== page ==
Coupa (COUP)

During this last week I took a 4.6% position in Coupa. You’ll remember that it had been one of the four little second-tier Saas companies that I had taken trial positions in but sold out of in March. My reason for selling was that they were all growing at 30% to 40% and had net retention rates of just 110% to 120% and I could do better elsewhere.

I had lost sight of Coupa until recently when one of the portfolio summaries that others have joined me in posting alerted me. When I sold in early March, the percentage revenue increases for the past two years had looked like this:

**2017: 	44%		41%		43% 		34%**
**2018:	41%		37%		38%		42%**
**2019:	39%**

**It looked very unexciting. But since then the two quarters that have reported gave a different picture:**

**2017: 	44%		41%		43% 		34%**
**2018:	41%		37%		38%		42%**
**2019:	39%		44%		54%**

Thus we had 44%, up from 37% yoy, and up from 39% sequentially…

Followed by 54%, up from 38% yoy, and up from 44% sequentially.

Subscription revenue was up 46% and 51%.

Adjusted Op Income for the two quarters was $2.2 million, up from $0.3 million, and $4.8 million up from $4.0 million (all positive numbers).

Adjusted Net Income for the two quarters was $2.1 million, up from a loss of $0.1 million, and $5.3 million up from $3.3 million (last two quarters again were positive numbers).

Adjusted TTM EPS was positive 23 cents

Calculated Billings were up 50% and 57% for the two quarters.

This was a different picture than the one I had been looking at.

For a little background on the company, here’s a little excerpt from one of Bert’s multi-page write-ups, this one from January, and paraphrased and shortened by me. Bolding is mine.

Coupa is a leader in the e-procurement space.

It has continued to exceed its targets for growth, earnings, and free cash flow.

It has built a substantial competitive moat that may not be fully appreciated.

It has grown its TAM prodigiously by expanding into ancillary spaces that enhance the value of e-procurement.

At this point, it seems destined to become the absolute leader in its space, and to achieve the kind of profitability that leaders often deliver in the enterprise software world.

Coupa’s evolution - a story of growth and competitive success
It has been more than 2 years since I took a serious look at Coupa. I looked at it just after its IPO, concluded it was expensive, that I couldn’t see its differentiators, and was worried about the falling trend in percent revenue growth and in bookings. However, in the last year, the shares have doubled, so I thought it’s reasonable to revisit it, and see what has changed, and if there is anything unique or enticing for investors to consider.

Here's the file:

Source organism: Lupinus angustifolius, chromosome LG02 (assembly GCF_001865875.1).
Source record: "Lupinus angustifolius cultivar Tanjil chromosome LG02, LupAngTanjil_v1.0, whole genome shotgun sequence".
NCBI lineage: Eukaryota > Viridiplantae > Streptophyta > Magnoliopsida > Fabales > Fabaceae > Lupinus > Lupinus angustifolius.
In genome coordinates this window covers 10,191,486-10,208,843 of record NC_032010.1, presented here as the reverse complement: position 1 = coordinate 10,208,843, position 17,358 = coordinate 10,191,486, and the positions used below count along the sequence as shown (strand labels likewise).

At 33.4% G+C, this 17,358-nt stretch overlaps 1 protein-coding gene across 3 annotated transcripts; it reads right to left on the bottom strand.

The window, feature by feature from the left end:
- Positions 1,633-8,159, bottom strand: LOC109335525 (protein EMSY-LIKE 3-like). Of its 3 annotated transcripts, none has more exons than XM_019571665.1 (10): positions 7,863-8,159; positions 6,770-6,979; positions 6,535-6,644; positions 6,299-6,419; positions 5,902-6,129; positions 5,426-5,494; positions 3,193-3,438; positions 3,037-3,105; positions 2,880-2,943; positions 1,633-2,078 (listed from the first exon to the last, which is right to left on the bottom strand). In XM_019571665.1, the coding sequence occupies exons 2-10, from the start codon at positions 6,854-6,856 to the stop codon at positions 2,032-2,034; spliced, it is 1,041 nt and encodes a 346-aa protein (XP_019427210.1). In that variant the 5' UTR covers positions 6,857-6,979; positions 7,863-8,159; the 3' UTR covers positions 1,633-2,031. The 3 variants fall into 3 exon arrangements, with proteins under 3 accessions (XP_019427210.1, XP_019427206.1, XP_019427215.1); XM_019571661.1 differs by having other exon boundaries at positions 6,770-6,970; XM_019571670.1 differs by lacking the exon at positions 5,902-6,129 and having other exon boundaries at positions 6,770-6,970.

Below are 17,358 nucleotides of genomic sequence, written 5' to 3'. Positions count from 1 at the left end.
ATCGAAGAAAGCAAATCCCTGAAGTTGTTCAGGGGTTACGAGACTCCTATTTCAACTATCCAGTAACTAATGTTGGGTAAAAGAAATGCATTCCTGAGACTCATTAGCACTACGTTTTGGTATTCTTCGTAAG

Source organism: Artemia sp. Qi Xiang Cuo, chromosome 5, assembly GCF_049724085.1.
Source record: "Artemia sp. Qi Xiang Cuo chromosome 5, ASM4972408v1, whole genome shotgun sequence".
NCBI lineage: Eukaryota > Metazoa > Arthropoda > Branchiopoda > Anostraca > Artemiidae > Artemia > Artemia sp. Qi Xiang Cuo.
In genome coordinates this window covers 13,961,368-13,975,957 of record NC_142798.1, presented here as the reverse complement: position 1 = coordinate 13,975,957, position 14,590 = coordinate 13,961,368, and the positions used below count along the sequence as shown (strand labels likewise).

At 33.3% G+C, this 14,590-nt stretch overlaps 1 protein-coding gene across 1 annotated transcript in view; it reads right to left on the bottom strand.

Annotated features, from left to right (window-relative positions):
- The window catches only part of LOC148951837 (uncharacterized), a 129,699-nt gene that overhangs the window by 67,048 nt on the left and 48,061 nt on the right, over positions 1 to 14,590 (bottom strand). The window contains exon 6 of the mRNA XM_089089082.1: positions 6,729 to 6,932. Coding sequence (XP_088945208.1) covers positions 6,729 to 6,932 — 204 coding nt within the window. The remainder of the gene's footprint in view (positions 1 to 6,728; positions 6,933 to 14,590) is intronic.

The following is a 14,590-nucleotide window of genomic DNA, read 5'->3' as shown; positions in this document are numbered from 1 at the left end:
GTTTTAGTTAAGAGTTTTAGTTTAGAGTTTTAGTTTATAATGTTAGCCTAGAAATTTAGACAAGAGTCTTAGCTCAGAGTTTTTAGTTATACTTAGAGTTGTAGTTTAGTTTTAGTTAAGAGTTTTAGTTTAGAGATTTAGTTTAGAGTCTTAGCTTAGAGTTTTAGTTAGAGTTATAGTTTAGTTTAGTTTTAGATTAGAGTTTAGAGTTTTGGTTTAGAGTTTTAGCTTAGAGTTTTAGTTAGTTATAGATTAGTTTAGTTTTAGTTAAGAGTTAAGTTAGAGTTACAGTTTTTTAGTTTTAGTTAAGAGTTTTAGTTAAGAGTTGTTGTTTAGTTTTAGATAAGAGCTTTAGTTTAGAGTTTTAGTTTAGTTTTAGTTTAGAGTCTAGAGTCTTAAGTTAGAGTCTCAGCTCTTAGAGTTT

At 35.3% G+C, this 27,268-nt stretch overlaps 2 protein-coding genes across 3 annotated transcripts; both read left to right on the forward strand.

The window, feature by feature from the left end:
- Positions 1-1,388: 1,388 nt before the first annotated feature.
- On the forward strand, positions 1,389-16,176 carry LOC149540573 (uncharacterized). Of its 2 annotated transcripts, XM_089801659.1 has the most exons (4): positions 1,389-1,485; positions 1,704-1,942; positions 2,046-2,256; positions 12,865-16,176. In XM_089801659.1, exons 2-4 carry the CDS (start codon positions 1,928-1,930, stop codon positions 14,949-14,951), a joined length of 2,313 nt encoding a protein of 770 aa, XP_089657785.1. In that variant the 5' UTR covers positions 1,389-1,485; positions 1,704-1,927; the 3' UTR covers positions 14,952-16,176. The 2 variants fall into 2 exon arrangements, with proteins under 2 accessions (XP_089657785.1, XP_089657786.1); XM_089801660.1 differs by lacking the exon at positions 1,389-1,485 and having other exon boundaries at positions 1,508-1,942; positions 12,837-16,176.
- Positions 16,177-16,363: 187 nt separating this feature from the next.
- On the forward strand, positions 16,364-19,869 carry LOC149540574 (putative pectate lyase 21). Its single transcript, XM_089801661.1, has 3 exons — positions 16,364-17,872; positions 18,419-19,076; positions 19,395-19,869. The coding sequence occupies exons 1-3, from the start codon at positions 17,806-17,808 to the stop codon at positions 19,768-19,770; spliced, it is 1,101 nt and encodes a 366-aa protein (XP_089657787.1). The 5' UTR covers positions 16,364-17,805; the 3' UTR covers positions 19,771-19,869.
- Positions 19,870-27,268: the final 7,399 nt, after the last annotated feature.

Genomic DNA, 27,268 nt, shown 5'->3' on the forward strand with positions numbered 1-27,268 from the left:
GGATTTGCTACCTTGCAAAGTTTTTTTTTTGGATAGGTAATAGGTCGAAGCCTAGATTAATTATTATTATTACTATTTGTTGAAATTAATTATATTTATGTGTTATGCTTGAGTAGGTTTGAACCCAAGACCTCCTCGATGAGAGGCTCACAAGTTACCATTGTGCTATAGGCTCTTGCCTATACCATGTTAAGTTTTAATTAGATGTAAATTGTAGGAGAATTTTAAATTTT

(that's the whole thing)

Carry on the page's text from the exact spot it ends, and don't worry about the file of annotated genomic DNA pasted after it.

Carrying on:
I discovered that it has acquired a bunch of companies and now offers a set of solutions which greatly enhance its offering beyond just e-procurement. It now goes far beyond traditional e-procurement functionality, and that explains why, in part, its growth percentage has remained at elevated levels and how it has managed to jump over industry pioneer Ariba (now a part of SAP), in terms of how industry consultants view its positioning.

Over the past couple of years, Coupa has augmented its potential growth and has built a rather substantial competitive moat. Both of these are major factors in my current belief that Coupa, despite what appears to be its generous valuation, is an investment that is likely to produce above-average returns over an extended period.

I confess to being somewhat surprised as to just how well it has built a suite of integrated solutions - all of them related to e-procurement, but I have to credit this successful strategy to the CEO, Rob Bernshteyn.

Should you buy the shares? They have doubled over the past year, and the EV/S ratio is quite high (greater than 10X forward). And the estimates are for slowing growth. I think the estimates are likely to prove quite wrong, and I expect Coupa to continue to sustain hyper-growth both this calendar year and on into the future. It has a well-demarcated path to profitability. It has built a substantial competitive moat. The shares will not be immune to any market downturn. While that kind of contraction seems unlikely, anyone investing in Coupa needs to be prepared for a bumpy ride. But I think investing in Coupa makes sense for technology investors.

Saul again: The price has doubled again since Bert wrote that.
At any rate, as I said, I took a 4.6% position.


A link to the Knowledgebase for this board is at the top of the Announcements panel that is on the right side of every page on this board.

For some additions to the Knowledgebase, bringing it up to date, I’d advise reading several other posts linked to on the panel, especially “How I Pick a Company to Invest In,” and “Why My Investing Criteria Have Changed,” and “Why It Really is Different.”


Hi Saul,

FWIW - I tried to understand COUP a few weeks back and decided to pass.
(actually took a small short position via options, mostly because of valuation but thats OT and not relevant).

Thus we had 44%, up from 37% yoy, and up from 39% sequentially…

Followed by 54%, up from 38% yoy, and up from 44% sequentially.

Subscription revenue was up 46% and 51%.

The trouble here is COUP management is not very forthcoming to share organic growth rate. In the absence of information, my suspicion is that organic growth is actually slowing.

And, with these acquisitions, there is assumption that all these pieces work together and sell together as suite… I am weary of that too being optimistic as we have seen in many cases lately that sales execution of portfolio is not every company’s strength.

All in all, I am skeptical, at-least given the valuation and growth through acquisition, until I find data that can address these concern.

I respect you a lot and so I will probably look through it once more but just wanted to share.



nilvest -

The company addressed the organic component on their most recent call. They stated $1.8M was due to acquisition, which still puts organic growth at an accelerated 51%. Below is a copy of my writeup from last week. I’d be curious to hear what you decide if you take another look at it.